Stargazing Calendar |
Art Galley |
Ladera Ranch, Ca, 92694
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Stargazing Calendar |
Art Galley |
Mountains and Mars
Midway through our roadtrip to the base of Mt. Whitney we take a pit stop to stretch our legs in an alien landscape just off Highway 395.
These otherworldly rock formations have served as a backdrop in numerous Hollywood movies.
Movies including: Jurassic Park, Beneath the Planet of the Apes, Indiana Jones, Holes, & The Ten Commandments, among others.
Water trickles off the cliffside as we struggle to find secure footing during our climb.
Our new vantage point gives us a wide open glimpse of our rain-soaked surroundings.
The rain created a soupy & slippery mud that made our climb back down a bit precarious.
Best way to overcome the mud: surfing down
Cosmonaut down! Incline, mud & overconfidence don't mix.
Eager to reach the snowy slopes of Mt. Whitney we slip n' slide our way to the truck.
Back on level ground we cross the wrinkled creek as it meets the normally baron hillsides, brought to life by the unusually wet winter. Now off to Mt. Whitney we go!
When the road the ends (or closes), the misadventure begins.
With no set plan we hop out of the car & embark into the remarkable wonderland near the base of Mt. Whitney.
Once inside the cover of the forest, we hear the sound of water rushing in the distance.
Just ahead we find a bridge & cross the creek....some of us tempting fate more than others.
We now begin our ascent upwards with the hope of finding an elevated view with good exposure of our surroundings.
Moving through deep snow without snow shoes takes some serious work! We stop to take a quick break.
Alas, after our break we find a good spot to take in the forest below, but the thick clouds shroud the foothills & valley.
Continuing up the sometimes knee deep snowy slopes we're rewarded with a brief break in the cloud cover.
Hearing the rumbling sound of swiftly moving water in the distance we continue further in search of its source.
Eventually we discovered an icy waterfall, barely visible as it raged under & around the rocky monoliths.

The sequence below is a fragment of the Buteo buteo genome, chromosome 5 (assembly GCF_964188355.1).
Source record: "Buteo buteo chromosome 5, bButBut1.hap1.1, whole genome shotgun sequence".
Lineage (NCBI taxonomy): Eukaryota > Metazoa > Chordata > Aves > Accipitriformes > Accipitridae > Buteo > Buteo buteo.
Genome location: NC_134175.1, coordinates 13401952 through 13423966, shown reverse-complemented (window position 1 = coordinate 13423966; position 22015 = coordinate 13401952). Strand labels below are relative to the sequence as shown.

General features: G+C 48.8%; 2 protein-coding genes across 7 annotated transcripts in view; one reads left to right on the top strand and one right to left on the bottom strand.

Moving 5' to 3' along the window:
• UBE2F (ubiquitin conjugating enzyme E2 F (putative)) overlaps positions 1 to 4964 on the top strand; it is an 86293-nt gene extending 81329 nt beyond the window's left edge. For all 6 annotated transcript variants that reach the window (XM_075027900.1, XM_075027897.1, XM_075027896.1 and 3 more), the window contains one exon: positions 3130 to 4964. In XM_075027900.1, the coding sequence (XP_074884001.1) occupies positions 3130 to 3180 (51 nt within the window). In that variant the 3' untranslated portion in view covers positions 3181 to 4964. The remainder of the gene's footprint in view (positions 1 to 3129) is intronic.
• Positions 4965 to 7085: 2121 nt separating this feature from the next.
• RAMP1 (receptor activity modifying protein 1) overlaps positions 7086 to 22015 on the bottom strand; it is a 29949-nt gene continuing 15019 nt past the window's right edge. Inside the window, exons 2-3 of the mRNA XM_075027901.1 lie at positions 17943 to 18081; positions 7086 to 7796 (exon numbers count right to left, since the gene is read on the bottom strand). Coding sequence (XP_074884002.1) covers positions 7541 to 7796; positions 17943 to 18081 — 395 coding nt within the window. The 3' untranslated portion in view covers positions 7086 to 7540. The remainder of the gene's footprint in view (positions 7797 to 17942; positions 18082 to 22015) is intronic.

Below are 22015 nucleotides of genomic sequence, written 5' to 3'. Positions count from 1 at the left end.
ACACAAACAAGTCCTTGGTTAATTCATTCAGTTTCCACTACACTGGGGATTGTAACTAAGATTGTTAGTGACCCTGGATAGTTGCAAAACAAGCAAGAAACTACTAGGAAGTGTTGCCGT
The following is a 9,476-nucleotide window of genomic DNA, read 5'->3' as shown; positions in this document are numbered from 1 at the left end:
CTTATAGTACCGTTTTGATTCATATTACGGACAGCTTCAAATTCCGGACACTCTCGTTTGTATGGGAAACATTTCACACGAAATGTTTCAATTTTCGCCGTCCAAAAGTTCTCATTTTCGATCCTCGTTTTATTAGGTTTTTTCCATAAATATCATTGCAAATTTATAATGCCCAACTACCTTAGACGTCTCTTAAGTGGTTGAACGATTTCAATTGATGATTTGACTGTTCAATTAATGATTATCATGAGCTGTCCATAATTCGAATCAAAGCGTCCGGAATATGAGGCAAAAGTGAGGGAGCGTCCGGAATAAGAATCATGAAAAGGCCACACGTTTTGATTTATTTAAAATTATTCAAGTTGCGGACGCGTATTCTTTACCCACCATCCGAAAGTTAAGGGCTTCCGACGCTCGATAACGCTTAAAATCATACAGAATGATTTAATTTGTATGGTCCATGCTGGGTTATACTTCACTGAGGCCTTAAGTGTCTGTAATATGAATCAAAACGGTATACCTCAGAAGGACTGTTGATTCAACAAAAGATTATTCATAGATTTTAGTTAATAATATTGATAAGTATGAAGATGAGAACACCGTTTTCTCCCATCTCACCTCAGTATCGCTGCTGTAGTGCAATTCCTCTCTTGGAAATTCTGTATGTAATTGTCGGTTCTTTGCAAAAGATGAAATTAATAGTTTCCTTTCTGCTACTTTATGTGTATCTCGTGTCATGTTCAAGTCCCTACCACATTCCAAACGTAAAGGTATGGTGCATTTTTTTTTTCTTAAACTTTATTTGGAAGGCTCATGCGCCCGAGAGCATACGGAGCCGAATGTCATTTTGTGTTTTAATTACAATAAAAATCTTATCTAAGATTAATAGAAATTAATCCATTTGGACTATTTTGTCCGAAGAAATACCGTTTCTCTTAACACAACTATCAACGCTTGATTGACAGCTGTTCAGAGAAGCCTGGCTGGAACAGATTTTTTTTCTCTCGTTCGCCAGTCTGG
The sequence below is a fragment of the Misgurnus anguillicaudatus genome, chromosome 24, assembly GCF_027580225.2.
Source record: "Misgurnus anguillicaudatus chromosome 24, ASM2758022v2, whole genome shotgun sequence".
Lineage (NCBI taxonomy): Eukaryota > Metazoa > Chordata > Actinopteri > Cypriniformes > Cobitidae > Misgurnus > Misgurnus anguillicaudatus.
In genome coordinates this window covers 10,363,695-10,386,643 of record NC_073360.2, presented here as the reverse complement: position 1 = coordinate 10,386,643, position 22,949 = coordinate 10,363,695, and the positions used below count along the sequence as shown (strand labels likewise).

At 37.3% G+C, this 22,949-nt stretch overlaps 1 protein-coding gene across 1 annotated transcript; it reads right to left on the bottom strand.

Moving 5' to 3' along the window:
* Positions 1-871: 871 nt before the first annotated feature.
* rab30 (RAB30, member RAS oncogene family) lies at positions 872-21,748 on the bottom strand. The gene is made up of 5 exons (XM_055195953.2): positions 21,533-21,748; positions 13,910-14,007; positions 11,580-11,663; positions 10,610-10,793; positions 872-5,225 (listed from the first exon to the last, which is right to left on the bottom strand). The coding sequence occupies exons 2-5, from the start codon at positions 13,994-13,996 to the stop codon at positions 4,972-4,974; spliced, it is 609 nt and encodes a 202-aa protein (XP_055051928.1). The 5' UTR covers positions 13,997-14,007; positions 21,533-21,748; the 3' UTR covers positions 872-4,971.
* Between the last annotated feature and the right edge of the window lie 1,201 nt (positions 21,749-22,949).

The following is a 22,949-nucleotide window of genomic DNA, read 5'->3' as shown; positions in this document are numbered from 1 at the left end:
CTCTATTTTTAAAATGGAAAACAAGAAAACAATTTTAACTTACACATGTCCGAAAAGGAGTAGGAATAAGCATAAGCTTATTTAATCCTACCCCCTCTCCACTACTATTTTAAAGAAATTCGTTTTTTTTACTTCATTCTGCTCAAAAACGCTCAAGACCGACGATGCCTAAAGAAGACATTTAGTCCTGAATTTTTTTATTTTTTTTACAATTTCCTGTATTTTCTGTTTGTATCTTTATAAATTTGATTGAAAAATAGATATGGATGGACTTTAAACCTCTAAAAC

As our stomachs begin to grumble, we hop back down the mountain towards our truck.
The path back becomes thick with foliage.
Devoid of snowshoes our movement is slow, but time passes blissfully amid the serene beauty of the Sierras.
After the long day, it feels good to kick back & eat. We share stories of past misadventures & recount the day's most memorable moments.
Once the stars appear, we walk mere steps away from camp to the lakeshore to gaze at the unpolluted twinkling sky.
Night passes & the early morning sun shines its golden light against the snowcapped granite pinnacles mirrored in our campside lake.
With the clouds billowing in the distance, they seem to dance along the mountain ridges.
Before we breakdown camp to find a new area to explore we scarf down some breakfast, clouds now swiftly passing overhead.
Further down Highway 395 we discover a volcanic landscape dotted with cinder cones.
Countless eruptions spewed magma across the desert leaving behind a garden of blackened lava rocks.
Further along we reach a canyon forged by fire & sculpted by water.
One particular volcanic eruption temporarily redirected the Owens Valley River over an existing bed of lava rock creating this magnificent scar in the Earth.
With a giant cinder cone looming behind, we look for a route to descend into the lava canyon.
Good hand holds in the lava rock make the steep climb down relatively easy.
Inside the first flat section we scramble around the narrowing chasm before us.
Attempting to get further down to another perch with a better view to cook & relax we set off on another climb.
This will do!
Cooking in a climber's kitchen. Time to eat!
Nestled on this secluded stone balcony, we felt like desperados of the ole' Wild West.
Rested with full bellies we now leap back up the canyon with an idea to climb the volcano we had seen towering above us earlier.
Crossing the lava rock we eye our target destination.
Near the base of the Volcano we encounter a movie film crew in action.
Once past the film set, we marvel at the stark alien features of this Mars-like volcano.
The wind-swept sand dunes shift from a scarlet red to a mystifying blackened hue.
Our ascent is hampered by sandy footing & sudden heat radiating from beneath the ground, but we push on past some odd-looking pale bushes full of stoke none-the-less.
With our climb in elevation we gain a vantage of the volcanic imprints on this section of the Mojave Desert.
Off to the side, Lost Lake shows off the unusually high water level. Its normally bone dry with cracked salt flats compacted like cement.
Now on the rim of the volcano, we clamor along its rocky spine.
The catastrophic magnitude of the prehistoric eruptions is evident from atop. Nearly half the Volcano bursted, spewing molten lava over what is now Highway 395.
Far in the distance the hills bare giant lava flows from other past eruptions. If you look close, the darker rock matter to the left of the tallest hill harbors the largest magma flow.
Gravity now in our favor, we swiftly traverse down the volcanic sands.
Places like this start to make it obvious why we named the brand what did. Because every roadtripping misaventurer is like a space bound Cosmonaut. Earth is more alien than we often realize.
We've been to deserts that have reminded us of the Moon, but none has ever resembled Mars like this.
Can't emphasize how rad it was to witness this lake filled. During 5 visits, this is the only time any water was present. Its called Lost Lake for a reason, sometimes not appearing for years on end.
Grouped around the truck, we soak in the final moments of a truly special misadventure. Until next time Comrades! Thanks for checking out the Misadventure.
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